Tuesday, October 2, 2012

Throwing my hat into the AL MVP discussion

Wait, baseball?  What in the name of Ryan Howard's broken toe is going on here?

I know, I know, we'll get back to the football later this week.  But this whole fiery discourse going on about the American League MVP race is as interesting a discussion as I can remember around the postseason awards.  In case you're still adjusting to the light after being under that rock for so long, 21-year-old Angels outfielder Mike Trout and 29-year-old Tigers third baseman Miguel Cabrera are neck and neck in public opinion voting for this award.  The main point of contention centers around the fact that Cabrera is currently in a position to win the AL Triple Crown (highest BA, HR, RBI in the league), a feat that hasn't been done in decades, while Trout's more balanced all-around game has him in position to garner the highest WAR of any player since Barry Bonds' 2004 season in which he hit 45 homers and had a .600 OBP.  I should preface by saying that I would take Trout, but I wanted to offer a few points about the issue, centered around the definition of the Most Valuable Player. 

First, the facts:  I don't want to try to misrepresent these guys' seasons by cherry-picking stats, so I'm going to throw out a smattering of them and will use only those statistics in this discussion, so they're on even footing.

137 G, 630 PA, 30 HR, 129 R, 83 RBI, 48 SB, .325 BA, .398 OBP, .564 SLG, 13.3 UZR
175 wRC+ (weighted runs created -- ballpark adjusted), 5.61 WPA (win probability added), 10.3 WAR
LA Angels: 89-71 (out of playoffs), 47.8 total WAR

159 G, 692 PA, 44 HR, 109 R, 137 RBI, 4 SB, .329 BA, .393 OBP, .608 SLG, -9.2 UZR
166 wRC+, 4.40 WPA, 7.1 WAR
Detroit Tigers: 87-73 (in playoffs), 46.2 total WAR

Let's ease into this: I think we can all agree that both Trout and Cabrera are, in fact, players, by whatever definition Major League Baseball chooses.  I can't comment on their social lives, however.

When you look at the word "most" in the MVP acronym, Cabrera supporters can actually make a compelling case.  You see, Cabrera is likely to end the season with the most hits per at-bat, the most home runs, and the most RBI in the league, and just because he happened to have better overall statistics in each of the two previous years should not affect his candidacy this season.  If the entire league hit .200 with 10 homers and 30 RBI for the season but one guy went .220 with 15 and 40, you have to give him the MVP award, right?  He was the MOST valuable player!  So the fact that offense was down this year (as it has been for a few years, mind you) really doesn't enter into the discussion.  What does enter into the discussion is that the Triple Crown hasn't been accomplished since 1967, when Carl Yastrzemski hit .326 with 44 homers and 121 RBI, numbers that Cabrera beats.  Cabrera has been, without a doubt, the best hitter in the American League this year.  But there's more to baseball than just hitting.  That's what the Silver Slugger is for, which Cabrera should win going away.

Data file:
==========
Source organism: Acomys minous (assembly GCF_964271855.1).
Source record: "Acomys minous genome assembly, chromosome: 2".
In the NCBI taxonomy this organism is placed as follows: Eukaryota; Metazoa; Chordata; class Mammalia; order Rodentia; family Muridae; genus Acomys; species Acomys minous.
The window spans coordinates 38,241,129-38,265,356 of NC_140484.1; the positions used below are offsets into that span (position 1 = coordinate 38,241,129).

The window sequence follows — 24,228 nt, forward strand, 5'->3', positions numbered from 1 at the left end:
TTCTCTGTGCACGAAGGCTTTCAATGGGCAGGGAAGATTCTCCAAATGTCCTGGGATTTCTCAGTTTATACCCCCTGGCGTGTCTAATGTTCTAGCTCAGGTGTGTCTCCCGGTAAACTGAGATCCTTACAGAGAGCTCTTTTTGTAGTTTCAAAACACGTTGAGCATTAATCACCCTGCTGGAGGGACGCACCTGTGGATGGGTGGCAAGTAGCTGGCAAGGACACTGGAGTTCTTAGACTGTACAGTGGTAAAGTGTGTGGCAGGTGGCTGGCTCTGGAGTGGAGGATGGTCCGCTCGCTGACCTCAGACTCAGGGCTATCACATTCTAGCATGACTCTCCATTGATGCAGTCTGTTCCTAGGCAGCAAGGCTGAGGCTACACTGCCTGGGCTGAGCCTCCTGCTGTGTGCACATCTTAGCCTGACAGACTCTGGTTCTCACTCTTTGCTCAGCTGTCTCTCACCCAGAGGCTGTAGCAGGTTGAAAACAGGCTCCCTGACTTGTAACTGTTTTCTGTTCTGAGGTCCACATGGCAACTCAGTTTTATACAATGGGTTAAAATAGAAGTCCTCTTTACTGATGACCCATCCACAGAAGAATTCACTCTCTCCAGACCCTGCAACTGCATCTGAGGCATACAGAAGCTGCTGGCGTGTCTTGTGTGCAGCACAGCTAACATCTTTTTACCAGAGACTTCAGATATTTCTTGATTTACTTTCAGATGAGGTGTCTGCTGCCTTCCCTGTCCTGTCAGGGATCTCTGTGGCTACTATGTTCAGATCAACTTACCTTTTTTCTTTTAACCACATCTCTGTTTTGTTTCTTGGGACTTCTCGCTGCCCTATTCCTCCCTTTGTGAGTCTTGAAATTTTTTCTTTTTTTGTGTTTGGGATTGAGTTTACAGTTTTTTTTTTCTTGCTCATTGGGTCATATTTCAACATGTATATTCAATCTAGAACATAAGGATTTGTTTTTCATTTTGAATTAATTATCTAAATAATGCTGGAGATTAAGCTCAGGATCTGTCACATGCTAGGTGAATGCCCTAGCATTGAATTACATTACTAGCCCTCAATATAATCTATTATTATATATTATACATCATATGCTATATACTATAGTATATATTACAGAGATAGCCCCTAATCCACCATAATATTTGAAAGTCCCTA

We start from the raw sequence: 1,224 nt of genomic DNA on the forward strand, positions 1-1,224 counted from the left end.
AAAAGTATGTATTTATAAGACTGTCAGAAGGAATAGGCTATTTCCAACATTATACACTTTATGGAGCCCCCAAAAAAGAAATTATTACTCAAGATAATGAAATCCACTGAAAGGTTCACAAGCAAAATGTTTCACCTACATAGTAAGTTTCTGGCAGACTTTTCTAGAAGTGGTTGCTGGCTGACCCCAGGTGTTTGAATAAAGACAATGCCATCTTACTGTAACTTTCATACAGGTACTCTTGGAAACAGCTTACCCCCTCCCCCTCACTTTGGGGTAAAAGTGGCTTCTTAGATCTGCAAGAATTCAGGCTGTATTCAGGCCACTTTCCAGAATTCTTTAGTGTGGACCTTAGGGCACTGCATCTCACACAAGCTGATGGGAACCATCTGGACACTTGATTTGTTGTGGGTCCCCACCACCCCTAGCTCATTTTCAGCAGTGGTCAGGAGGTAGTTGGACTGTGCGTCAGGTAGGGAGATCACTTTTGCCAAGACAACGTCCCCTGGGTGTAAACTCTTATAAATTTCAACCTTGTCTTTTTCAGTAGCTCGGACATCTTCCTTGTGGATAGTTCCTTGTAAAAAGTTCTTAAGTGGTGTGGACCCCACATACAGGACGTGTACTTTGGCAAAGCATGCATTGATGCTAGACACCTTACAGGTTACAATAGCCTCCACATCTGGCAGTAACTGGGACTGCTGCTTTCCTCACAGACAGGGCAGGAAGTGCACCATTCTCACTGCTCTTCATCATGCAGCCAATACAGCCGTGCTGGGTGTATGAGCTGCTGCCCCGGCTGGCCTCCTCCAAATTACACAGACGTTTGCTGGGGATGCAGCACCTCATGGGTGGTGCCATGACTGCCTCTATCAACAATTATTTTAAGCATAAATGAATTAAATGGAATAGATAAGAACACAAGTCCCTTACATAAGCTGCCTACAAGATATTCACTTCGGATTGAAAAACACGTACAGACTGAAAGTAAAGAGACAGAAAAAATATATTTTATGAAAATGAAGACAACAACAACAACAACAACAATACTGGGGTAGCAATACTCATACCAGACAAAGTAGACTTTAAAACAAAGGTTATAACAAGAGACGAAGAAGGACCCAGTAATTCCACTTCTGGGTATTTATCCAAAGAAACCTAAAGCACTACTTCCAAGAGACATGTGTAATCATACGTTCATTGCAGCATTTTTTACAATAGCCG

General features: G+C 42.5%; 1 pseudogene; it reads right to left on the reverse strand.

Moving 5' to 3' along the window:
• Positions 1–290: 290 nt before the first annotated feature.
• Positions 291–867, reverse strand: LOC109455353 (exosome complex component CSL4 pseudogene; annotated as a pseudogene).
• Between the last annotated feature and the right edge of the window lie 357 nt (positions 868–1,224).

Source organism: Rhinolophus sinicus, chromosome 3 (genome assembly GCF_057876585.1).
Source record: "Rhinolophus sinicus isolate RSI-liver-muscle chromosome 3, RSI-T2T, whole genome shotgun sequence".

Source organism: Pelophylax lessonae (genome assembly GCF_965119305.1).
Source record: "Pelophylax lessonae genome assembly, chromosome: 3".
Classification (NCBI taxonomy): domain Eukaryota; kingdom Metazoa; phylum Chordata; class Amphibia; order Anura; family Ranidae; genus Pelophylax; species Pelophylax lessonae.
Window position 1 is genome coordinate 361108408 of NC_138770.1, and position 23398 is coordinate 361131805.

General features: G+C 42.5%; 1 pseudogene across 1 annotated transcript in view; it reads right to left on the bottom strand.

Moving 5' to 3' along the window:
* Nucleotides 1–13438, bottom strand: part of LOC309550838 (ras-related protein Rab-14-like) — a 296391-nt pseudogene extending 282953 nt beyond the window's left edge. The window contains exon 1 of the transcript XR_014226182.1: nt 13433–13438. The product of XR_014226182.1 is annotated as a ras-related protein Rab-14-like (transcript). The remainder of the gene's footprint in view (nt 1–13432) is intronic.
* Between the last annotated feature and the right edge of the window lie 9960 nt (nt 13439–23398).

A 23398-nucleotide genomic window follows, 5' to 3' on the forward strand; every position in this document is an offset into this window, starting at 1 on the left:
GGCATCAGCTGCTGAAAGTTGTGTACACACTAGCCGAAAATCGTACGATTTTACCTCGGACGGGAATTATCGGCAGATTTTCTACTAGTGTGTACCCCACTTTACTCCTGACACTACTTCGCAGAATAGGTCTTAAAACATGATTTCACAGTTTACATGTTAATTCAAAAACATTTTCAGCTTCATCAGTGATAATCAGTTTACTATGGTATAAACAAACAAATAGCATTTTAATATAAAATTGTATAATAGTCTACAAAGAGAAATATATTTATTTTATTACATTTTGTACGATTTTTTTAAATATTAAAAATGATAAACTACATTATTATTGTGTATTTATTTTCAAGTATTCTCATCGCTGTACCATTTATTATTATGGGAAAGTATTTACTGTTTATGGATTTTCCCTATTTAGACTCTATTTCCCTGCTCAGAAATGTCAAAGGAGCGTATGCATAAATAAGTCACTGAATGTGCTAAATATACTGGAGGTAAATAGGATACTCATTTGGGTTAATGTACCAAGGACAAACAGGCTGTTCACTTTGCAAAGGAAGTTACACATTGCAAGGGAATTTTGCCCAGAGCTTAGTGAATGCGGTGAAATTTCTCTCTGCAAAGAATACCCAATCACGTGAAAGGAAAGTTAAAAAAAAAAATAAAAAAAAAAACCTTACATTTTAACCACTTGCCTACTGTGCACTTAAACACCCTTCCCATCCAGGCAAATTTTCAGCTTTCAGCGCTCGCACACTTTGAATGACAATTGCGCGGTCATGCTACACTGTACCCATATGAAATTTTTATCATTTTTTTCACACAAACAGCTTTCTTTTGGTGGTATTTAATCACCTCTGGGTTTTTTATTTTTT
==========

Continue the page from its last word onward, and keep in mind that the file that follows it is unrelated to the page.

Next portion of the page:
Now let's get to the word "valuable."  This is the word that Trout supporters seem to be focusing on.  Despite appearing in 22 fewer games (and accruing 60 fewer plate appearances), Trout clearly has an advantage in total "value" provided to the team, as defined by Wins Above Replacement.  This comes from his dominant advantage in baserunning and defense (44 more steals, 22.5 difference in UZR).  The way WAR sees it, a run via home run is just as valuable as one gained via baserunning efficiency or one saved through above-average defense.